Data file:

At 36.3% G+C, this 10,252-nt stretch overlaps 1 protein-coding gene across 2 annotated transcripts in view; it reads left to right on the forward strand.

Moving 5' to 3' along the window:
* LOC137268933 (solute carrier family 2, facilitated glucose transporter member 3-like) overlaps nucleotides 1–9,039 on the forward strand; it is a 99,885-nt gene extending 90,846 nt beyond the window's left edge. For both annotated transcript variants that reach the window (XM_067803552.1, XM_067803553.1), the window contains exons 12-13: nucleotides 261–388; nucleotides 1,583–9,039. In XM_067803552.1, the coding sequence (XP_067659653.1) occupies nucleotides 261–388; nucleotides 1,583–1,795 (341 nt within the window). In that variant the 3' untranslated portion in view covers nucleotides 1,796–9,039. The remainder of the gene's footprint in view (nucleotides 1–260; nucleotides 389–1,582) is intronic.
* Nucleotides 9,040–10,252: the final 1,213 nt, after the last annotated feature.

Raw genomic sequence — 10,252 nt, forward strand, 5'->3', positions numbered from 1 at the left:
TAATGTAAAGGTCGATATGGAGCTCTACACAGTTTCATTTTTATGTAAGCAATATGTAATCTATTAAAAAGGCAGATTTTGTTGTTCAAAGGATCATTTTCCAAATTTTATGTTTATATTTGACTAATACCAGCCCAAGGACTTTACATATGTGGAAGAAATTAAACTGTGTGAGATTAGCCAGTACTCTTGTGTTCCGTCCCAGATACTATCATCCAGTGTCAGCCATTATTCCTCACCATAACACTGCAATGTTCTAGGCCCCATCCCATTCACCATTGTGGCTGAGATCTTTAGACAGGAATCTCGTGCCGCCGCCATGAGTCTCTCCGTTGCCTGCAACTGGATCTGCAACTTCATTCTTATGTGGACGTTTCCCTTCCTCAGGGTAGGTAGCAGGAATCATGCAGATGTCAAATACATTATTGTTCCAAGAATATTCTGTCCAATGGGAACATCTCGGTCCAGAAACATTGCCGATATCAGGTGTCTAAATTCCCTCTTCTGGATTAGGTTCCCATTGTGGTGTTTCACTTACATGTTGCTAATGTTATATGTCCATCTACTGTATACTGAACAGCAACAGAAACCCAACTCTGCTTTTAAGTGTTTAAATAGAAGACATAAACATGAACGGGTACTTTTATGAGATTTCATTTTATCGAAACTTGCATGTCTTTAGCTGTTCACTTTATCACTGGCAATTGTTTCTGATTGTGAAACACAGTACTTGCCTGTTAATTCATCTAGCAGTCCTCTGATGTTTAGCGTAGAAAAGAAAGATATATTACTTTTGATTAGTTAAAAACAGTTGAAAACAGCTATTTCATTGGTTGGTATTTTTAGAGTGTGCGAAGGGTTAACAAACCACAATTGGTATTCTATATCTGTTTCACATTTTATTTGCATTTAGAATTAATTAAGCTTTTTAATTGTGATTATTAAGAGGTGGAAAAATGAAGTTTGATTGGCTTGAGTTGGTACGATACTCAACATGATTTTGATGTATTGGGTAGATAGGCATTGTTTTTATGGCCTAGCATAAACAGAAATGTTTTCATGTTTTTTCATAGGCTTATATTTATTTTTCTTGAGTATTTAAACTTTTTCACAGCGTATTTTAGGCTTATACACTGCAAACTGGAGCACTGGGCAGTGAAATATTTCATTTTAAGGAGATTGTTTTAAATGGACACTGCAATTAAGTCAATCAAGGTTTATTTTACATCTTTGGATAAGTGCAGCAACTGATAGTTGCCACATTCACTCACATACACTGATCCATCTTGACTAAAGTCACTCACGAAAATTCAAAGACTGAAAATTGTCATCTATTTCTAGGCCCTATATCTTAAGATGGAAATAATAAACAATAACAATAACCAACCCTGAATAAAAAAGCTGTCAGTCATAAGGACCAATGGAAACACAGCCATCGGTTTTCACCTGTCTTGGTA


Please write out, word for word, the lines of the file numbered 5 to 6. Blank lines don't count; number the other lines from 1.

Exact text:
Raw genomic sequence — 10,252 nt, forward strand, 5'->3', positions numbered from 1 at the left:
TAATGTAAAGGTCGATATGGAGCTCTACACAGTTTCATTTTTATGTAAGCAATATGTAATCTATTAAAAAGGCAGATTTTGTTGTTCAAAGGATCATTTTCCAAATTTTATGTTTATATTTGACTAATACCAGCCCAAGGACTTTACATATGTGGAAGAAATTAAACTGTGTGAGATTAGCCAGTACTCTTGTGTTCCGTCCCAGATACTATCATCCAGTGTCAGCCATTATTCCTCACCATAACACTGCAATGTTCTAGGCCCCATCCCATTCACCATTGTGGCTGAGATCTTTAGACAGGAATCTCGTGCCGCCGCCATGAGTCTCTCCGTTGCCTGCAACTGGATCTGCAACTTCATTCTTATGTGGACGTTTCCCTTCCTCAGGGTAGGTAGCAGGAATCATGCAGATGTCAAATACATTATTGTTCCAAGAATATTCTGTCCAATGGGAACATCTCGGTCCAGAAACATTGCCGATATCAGGTGTCTAAATTCCCTCTTCTGGATTAGGTTCCCATTGTGGTGTTTCACTTACATGTTGCTAATGTTATATGTCCATCTACTGTATACTGAACAGCAACAGAAACCCAACTCTGCTTTTAAGTGTTTAAATAGAAGACATAAACATGAACGGGTACTTTTATGAGATTTCATTTTATCGAAACTTGCATGTCTTTAGCTGTTCACTTTATCACTGGCAATTGTTTCTGATTGTGAAACACAGTACTTGCCTGTTAATTCATCTAGCAGTCCTCTGATGTTTAGCGTAGAAAAGAAAGATATATTACTTTTGATTAGTTAAAAACAGTTGAAAACAGCTATTTCATTGGTTGGTATTTTTAGAGTGTGCGAAGGGTTAACAAACCACAATTGGTATTCTATATCTGTTTCACATTTTATTTGCATTTAGAATTAATTAAGCTTTTTAATTGTGATTATTAAGAGGTGGAAAAATGAAGTTTGATTGGCTTGAGTTGGTACGATACTCAACATGATTTTGATGTATTGGGTAGATAGGCATTGTTTTTATGGCCTAGCATAAACAGAAATGTTTTCATGTTTTTTCATAGGCTTATATTTATTTTTCTTGAGTATTTAAACTTTTTCACAGCGTATTTTAGGCTTATACACTGCAAACTGGAGCACTGGGCAGTGAAATATTTCATTTTAAGGAGATTGTTTTAAATGGACACTGCAATTAAGTCAATCAAGGTTTATTTTACATCTTTGGATAAGTGCAGCAACTGATAGTTGCCACATTCACTCACATACACTGATCCATCTTGACTAAAGTCACTCACGAAAATTCAAAGACTGAAAATTGTCATCTATTTCTAGGCCCTATATCTTAAGATGGAAATAATAAACAATAACAATAACCAACCCTGAATAAAAAAGCTGTCAGTCATAAGGACCAATGGAAACACAGCCATCGGTTTTCACCTGTCTTGGTA